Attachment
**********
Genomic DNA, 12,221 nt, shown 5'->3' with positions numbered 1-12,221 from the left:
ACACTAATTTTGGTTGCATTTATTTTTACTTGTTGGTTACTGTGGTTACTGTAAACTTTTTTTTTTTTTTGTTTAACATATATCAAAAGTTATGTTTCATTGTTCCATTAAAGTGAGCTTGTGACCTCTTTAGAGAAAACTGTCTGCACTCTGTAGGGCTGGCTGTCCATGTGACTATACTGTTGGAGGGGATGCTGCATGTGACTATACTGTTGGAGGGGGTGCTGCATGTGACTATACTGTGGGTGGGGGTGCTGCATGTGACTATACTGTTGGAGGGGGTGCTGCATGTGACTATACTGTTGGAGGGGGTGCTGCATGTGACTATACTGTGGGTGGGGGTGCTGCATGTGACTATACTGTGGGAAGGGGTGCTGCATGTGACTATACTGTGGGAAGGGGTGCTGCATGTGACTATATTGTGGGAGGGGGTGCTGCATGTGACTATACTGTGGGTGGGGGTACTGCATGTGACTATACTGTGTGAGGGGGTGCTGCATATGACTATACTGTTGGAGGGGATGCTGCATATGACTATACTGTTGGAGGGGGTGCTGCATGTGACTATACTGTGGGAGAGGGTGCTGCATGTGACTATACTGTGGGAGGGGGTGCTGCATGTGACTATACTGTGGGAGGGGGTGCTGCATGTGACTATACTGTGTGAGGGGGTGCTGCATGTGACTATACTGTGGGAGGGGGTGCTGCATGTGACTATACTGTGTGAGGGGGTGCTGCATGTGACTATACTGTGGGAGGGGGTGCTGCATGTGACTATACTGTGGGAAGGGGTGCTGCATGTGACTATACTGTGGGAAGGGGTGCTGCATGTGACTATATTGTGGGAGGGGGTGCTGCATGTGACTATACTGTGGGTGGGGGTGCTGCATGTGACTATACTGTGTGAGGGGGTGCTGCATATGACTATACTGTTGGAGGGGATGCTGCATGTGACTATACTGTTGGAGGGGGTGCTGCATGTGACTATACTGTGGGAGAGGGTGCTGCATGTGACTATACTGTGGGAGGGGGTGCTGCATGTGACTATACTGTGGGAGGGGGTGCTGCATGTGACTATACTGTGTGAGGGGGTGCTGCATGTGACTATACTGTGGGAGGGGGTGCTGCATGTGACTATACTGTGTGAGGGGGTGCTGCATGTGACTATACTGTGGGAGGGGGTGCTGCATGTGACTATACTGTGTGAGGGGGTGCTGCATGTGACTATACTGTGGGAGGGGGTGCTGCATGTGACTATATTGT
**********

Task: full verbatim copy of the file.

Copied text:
Genomic DNA, 12,221 nt, shown 5'->3' with positions numbered 1-12,221 from the left:
ACACTAATTTTGGTTGCATTTATTTTTACTTGTTGGTTACTGTGGTTACTGTAAACTTTTTTTTTTTTTTGTTTAACATATATCAAAAGTTATGTTTCATTGTTCCATTAAAGTGAGCTTGTGACCTCTTTAGAGAAAACTGTCTGCACTCTGTAGGGCTGGCTGTCCATGTGACTATACTGTTGGAGGGGATGCTGCATGTGACTATACTGTTGGAGGGGGTGCTGCATGTGACTATACTGTGGGTGGGGGTGCTGCATGTGACTATACTGTTGGAGGGGGTGCTGCATGTGACTATACTGTTGGAGGGGGTGCTGCATGTGACTATACTGTGGGTGGGGGTGCTGCATGTGACTATACTGTGGGAAGGGGTGCTGCATGTGACTATACTGTGGGAAGGGGTGCTGCATGTGACTATATTGTGGGAGGGGGTGCTGCATGTGACTATACTGTGGGTGGGGGTACTGCATGTGACTATACTGTGTGAGGGGGTGCTGCATATGACTATACTGTTGGAGGGGATGCTGCATATGACTATACTGTTGGAGGGGGTGCTGCATGTGACTATACTGTGGGAGAGGGTGCTGCATGTGACTATACTGTGGGAGGGGGTGCTGCATGTGACTATACTGTGGGAGGGGGTGCTGCATGTGACTATACTGTGTGAGGGGGTGCTGCATGTGACTATACTGTGGGAGGGGGTGCTGCATGTGACTATACTGTGTGAGGGGGTGCTGCATGTGACTATACTGTGGGAGGGGGTGCTGCATGTGACTATACTGTGGGAAGGGGTGCTGCATGTGACTATACTGTGGGAAGGGGTGCTGCATGTGACTATATTGTGGGAGGGGGTGCTGCATGTGACTATACTGTGGGTGGGGGTGCTGCATGTGACTATACTGTGTGAGGGGGTGCTGCATATGACTATACTGTTGGAGGGGATGCTGCATGTGACTATACTGTTGGAGGGGGTGCTGCATGTGACTATACTGTGGGAGAGGGTGCTGCATGTGACTATACTGTGGGAGGGGGTGCTGCATGTGACTATACTGTGGGAGGGGGTGCTGCATGTGACTATACTGTGTGAGGGGGTGCTGCATGTGACTATACTGTGGGAGGGGGTGCTGCATGTGACTATACTGTGTGAGGGGGTGCTGCATGTGACTATACTGTGGGAGGGGGTGCTGCATGTGACTATACTGTGTGAGGGGGTGCTGCATGTGACTATACTGTGGGAGGGGGTGCTGCATGTGACTATATTGT